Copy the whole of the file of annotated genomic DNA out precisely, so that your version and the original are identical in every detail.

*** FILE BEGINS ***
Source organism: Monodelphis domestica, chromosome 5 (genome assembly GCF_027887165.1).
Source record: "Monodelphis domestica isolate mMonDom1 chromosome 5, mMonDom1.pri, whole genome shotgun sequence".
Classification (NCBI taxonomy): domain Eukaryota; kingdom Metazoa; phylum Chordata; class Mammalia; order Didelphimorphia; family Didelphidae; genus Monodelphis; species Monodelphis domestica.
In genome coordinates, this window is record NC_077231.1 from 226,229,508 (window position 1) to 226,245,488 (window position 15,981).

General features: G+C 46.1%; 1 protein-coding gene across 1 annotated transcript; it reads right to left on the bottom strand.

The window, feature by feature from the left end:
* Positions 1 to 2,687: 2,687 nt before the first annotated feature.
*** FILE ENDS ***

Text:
Source organism: Monodelphis domestica, chromosome 5 (genome assembly GCF_027887165.1).
Source record: "Monodelphis domestica isolate mMonDom1 chromosome 5, mMonDom1.pri, whole genome shotgun sequence".
Classification (NCBI taxonomy): domain Eukaryota; kingdom Metazoa; phylum Chordata; class Mammalia; order Didelphimorphia; family Didelphidae; genus Monodelphis; species Monodelphis domestica.
In genome coordinates, this window is record NC_077231.1 from 226,229,508 (window position 1) to 226,245,488 (window position 15,981).

General features: G+C 46.1%; 1 protein-coding gene across 1 annotated transcript; it reads right to left on the bottom strand.

The window, feature by feature from the left end:
* Positions 1 to 2,687: 2,687 nt before the first annotated feature.